MEP queries legal basis for Ireland's Lisbon guarantees


THE GOVERNMENT’S plan to have guarantees on the Lisbon Treaty added to the EU treaties by means of the Croatian accession treaty has run into opposition in the European Parliament.

The plan, which was announced by French president Nicolas Sarkozy last December, is intended to provide cast-iron legal guarantees to Irish voters ahead of a second referendum in the autumn.

Liberal MEP Andrew Duff, who is one of three MEPs who sat on the intergovernmental conference that drew up the treaty, told journalists yesterday that adding an Irish-specific protocol with the legal guarantees to an accession treaty was not legally possible.

“Adding this protocol to the Croatian accession treaty would leave the treaty wide open to attack in the courts,” said Mr Duff.

He added that rules in the EU treaties governing accession treaties only allow issues pertaining to a state’s accession to be dealt with.

Mr Duff said the procedures to allow for a general revision of the European treaties were different and the insertion of an Irish protocol into the EU treaties may have to wait for a new EU reform treaty to be drawn up and ratified.

He cited the example of Denmark, which had to wait five years before the guarantees and opt-outs it received after its No vote against the Maastricht treaty in 1992 were embedded in the EU treaties. The Danish guarantees were finally embedded in the EU treaties by means of the Amsterdam Treaty.

Taoiseach Brian Cowen has lobbied EU leaders to have legal guarantees on Lisbon regarding social/ethical issues, neutrality and taxation incorporated into the existing EU treaties at the earliest possible opportunity.

Embedding the guarantees into the treaties would provide a higher level of legal assurance in the eyes of the European Court of Justice than a stand-alone decision by the European Council on the guarantees.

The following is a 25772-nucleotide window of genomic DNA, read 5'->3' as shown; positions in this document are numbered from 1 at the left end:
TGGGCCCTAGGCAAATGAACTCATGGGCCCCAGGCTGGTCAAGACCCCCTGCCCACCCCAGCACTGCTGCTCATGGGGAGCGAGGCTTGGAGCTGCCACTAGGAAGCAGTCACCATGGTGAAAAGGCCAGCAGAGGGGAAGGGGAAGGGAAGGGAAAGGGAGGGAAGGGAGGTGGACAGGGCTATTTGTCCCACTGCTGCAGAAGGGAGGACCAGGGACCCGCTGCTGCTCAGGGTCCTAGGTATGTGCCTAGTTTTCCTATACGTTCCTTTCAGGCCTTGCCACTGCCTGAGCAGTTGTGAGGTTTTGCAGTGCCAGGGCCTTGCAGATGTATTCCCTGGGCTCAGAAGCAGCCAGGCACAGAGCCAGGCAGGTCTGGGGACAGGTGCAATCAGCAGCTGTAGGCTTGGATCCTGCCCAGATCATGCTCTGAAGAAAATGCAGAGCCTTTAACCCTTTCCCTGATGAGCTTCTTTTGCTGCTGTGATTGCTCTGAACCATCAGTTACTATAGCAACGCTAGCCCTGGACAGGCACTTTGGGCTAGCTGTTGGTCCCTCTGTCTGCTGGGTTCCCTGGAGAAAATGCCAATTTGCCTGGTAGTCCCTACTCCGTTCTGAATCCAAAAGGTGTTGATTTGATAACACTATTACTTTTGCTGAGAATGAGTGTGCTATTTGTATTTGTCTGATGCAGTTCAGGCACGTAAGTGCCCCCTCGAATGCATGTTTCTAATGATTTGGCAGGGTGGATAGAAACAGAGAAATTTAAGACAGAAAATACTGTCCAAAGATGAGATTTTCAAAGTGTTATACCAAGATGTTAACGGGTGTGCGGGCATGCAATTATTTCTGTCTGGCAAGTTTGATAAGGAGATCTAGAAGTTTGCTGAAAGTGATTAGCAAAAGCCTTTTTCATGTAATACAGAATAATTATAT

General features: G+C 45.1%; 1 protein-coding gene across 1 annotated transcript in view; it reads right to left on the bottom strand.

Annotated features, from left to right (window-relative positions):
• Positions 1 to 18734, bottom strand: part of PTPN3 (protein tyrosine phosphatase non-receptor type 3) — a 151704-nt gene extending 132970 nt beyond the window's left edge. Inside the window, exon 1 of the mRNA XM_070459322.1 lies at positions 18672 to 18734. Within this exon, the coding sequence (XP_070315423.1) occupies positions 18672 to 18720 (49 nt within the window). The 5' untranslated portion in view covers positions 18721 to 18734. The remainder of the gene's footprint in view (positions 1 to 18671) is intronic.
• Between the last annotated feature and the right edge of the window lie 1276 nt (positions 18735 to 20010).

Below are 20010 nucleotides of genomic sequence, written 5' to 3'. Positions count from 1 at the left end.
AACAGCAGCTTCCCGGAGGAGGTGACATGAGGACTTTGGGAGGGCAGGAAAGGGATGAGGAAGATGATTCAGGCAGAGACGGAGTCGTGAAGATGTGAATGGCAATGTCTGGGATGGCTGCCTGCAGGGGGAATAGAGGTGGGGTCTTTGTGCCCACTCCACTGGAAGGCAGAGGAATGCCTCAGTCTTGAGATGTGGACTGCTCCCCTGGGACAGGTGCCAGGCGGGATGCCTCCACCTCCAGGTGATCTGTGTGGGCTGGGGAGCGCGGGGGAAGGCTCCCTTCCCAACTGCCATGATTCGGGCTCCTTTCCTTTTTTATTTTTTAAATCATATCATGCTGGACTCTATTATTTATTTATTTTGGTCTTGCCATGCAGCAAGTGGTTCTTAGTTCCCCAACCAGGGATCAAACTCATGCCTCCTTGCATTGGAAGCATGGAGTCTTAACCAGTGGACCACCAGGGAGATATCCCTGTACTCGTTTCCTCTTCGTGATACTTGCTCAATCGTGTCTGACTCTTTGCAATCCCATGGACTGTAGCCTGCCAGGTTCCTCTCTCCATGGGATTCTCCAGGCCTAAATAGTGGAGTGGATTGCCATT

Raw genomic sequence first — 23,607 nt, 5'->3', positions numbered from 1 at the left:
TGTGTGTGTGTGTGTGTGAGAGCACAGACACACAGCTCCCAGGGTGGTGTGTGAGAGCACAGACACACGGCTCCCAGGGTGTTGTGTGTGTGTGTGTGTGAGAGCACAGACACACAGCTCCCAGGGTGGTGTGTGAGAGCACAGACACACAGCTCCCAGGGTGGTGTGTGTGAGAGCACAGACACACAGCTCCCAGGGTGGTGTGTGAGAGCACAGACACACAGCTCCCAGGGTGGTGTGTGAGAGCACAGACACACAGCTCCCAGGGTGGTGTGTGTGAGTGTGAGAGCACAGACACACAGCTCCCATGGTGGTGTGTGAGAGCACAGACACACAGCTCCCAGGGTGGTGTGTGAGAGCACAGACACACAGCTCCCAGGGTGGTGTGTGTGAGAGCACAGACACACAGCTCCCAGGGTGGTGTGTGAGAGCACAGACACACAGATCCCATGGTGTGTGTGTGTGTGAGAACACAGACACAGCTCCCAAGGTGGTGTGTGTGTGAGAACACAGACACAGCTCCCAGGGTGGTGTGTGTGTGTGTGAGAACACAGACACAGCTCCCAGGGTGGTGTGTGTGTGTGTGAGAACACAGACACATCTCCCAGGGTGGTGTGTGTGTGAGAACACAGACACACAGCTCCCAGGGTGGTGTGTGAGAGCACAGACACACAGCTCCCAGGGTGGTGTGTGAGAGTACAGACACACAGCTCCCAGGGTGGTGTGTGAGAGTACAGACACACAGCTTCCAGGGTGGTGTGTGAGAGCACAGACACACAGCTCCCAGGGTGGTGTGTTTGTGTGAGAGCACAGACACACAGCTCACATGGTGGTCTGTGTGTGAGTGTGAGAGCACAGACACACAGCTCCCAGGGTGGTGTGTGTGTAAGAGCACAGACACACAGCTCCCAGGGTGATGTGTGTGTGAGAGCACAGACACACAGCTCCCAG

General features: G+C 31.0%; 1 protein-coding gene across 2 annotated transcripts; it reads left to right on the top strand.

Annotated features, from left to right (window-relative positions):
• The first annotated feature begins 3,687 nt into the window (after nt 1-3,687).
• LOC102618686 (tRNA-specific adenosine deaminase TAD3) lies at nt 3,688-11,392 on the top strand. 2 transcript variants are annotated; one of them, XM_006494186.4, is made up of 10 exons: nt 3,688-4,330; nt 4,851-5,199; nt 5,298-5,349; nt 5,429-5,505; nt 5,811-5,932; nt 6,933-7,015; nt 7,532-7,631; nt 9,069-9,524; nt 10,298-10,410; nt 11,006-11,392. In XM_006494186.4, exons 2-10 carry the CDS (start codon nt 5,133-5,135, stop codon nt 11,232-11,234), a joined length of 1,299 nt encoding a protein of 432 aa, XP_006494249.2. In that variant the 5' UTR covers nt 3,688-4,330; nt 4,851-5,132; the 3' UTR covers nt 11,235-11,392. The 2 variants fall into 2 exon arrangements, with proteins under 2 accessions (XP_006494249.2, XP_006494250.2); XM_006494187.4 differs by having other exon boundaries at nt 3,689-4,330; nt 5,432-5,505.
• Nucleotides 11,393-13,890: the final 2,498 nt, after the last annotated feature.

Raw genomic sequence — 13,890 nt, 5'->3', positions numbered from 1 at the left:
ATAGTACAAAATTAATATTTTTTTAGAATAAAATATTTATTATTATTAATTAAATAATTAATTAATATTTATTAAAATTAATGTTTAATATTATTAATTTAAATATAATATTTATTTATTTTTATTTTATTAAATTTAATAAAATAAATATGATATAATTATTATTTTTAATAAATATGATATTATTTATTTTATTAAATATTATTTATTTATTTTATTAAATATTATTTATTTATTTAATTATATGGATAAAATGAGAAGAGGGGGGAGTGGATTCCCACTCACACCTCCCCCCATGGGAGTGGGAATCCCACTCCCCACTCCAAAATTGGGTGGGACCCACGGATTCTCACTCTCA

But most EU analysts do not expect a new EU reform treaty to be agreed by states for many years, leaving the Croatian accession treaty as the best hope for the Irish Government.

In the Dáil yesterday, Mr Cowen reiterated that the guarantees on the Lisbon treaty promised by EU leaders last December “must be legally robust in order to reassure the public about the treaty”. “Whilst I respect the fact that other member states do not wish to re-ratify the Lisbon Treaty, I made it clear that for my part the legal guarantees will have to be attached to the EU treaties at the next possible opportunity,” he added.

At an EU summit last December, Mr Sarkozy supported the Government’s request. “To give a legal value to the engagements made to Ireland by the 26 other member states, we have committed that at the time of the next EU enlargement – whether that will be in 2010 or in 2011, when probably Croatia will join us . . . we will use that to add a protocol [on Ireland] to Croatia’s accession treaty,” Mr Sarkozy told journalists at the meeting.

Mr Duff’s opposition could not overturn a decision of the European Council, but the conclusions of last December’s summit meeting do not include any reference to using the Croatian accession treaty to incorporate the Irish guarantees in the EU treaties.

EU diplomats said yesterday that a final decision on how to structure the guarantees to provide legal certainty to Ireland would not be made until an EU summit planned for June.

Minister of State for European Affairs Dick Roche said yesterday he did not agree with Mr Duff’s analysis and stressed that a decision on the guarantees had been taken last December.

“Frankly I don’t agree with him and I don’t think anyone else agrees with him either,” said Mr Roche, who added the Government may not seek to attach the protocol to the Croatian accession treaty but could ask states to ratify an Irish protocol separate from it.

It is unclear if the other 26 EU states would be willing to ratify an Irish protocol laying out guarantees on Lisbon on its own, to allow them to be embedded into the treaties.